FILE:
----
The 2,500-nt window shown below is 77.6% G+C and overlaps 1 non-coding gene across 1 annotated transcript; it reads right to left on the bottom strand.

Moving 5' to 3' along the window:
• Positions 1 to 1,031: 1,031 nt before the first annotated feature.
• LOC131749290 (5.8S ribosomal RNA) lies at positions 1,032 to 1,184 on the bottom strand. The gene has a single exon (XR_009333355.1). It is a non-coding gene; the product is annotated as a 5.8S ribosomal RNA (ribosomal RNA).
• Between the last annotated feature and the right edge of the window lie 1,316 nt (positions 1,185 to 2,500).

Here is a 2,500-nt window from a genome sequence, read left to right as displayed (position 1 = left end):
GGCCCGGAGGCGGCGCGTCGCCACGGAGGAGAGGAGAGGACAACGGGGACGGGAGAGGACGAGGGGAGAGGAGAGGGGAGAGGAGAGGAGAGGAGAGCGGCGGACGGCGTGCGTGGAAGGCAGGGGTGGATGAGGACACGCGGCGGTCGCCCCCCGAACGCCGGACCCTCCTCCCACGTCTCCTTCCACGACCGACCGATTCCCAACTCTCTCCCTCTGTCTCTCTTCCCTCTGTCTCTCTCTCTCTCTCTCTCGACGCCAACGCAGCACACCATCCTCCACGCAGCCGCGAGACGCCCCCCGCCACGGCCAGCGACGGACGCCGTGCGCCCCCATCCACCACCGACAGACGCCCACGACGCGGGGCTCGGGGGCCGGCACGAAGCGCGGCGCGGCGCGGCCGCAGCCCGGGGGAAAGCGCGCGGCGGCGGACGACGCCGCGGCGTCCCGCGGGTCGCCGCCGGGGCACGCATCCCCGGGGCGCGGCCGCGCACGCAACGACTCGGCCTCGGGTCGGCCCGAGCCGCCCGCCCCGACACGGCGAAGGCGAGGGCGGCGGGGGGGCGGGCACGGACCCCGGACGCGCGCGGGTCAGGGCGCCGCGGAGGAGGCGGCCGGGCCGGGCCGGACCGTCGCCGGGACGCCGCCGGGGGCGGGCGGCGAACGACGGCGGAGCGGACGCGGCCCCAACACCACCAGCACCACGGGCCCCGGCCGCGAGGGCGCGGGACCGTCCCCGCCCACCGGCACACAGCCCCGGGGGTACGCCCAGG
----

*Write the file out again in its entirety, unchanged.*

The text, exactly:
The 2,500-nt window shown below is 77.6% G+C and overlaps 1 non-coding gene across 1 annotated transcript; it reads right to left on the bottom strand.

Moving 5' to 3' along the window:
• Positions 1 to 1,031: 1,031 nt before the first annotated feature.
• LOC131749290 (5.8S ribosomal RNA) lies at positions 1,032 to 1,184 on the bottom strand. The gene has a single exon (XR_009333355.1). It is a non-coding gene; the product is annotated as a 5.8S ribosomal RNA (ribosomal RNA).
• Between the last annotated feature and the right edge of the window lie 1,316 nt (positions 1,185 to 2,500).

Here is a 2,500-nt window from a genome sequence, read left to right as displayed (position 1 = left end):
GGCCCGGAGGCGGCGCGTCGCCACGGAGGAGAGGAGAGGACAACGGGGACGGGAGAGGACGAGGGGAGAGGAGAGGGGAGAGGAGAGGAGAGGAGAGCGGCGGACGGCGTGCGTGGAAGGCAGGGGTGGATGAGGACACGCGGCGGTCGCCCCCCGAACGCCGGACCCTCCTCCCACGTCTCCTTCCACGACCGACCGATTCCCAACTCTCTCCCTCTGTCTCTCTTCCCTCTGTCTCTCTCTCTCTCTCTCTCGACGCCAACGCAGCACACCATCCTCCACGCAGCCGCGAGACGCCCCCCGCCACGGCCAGCGACGGACGCCGTGCGCCCCCATCCACCACCGACAGACGCCCACGACGCGGGGCTCGGGGGCCGGCACGAAGCGCGGCGCGGCGCGGCCGCAGCCCGGGGGAAAGCGCGCGGCGGCGGACGACGCCGCGGCGTCCCGCGGGTCGCCGCCGGGGCACGCATCCCCGGGGCGCGGCCGCGCACGCAACGACTCGGCCTCGGGTCGGCCCGAGCCGCCCGCCCCGACACGGCGAAGGCGAGGGCGGCGGGGGGGCGGGCACGGACCCCGGACGCGCGCGGGTCAGGGCGCCGCGGAGGAGGCGGCCGGGCCGGGCCGGACCGTCGCCGGGACGCCGCCGGGGGCGGGCGGCGAACGACGGCGGAGCGGACGCGGCCCCAACACCACCAGCACCACGGGCCCCGGCCGCGAGGGCGCGGGACCGTCCCCGCCCACCGGCACACAGCCCCGGGGGTACGCCCAGG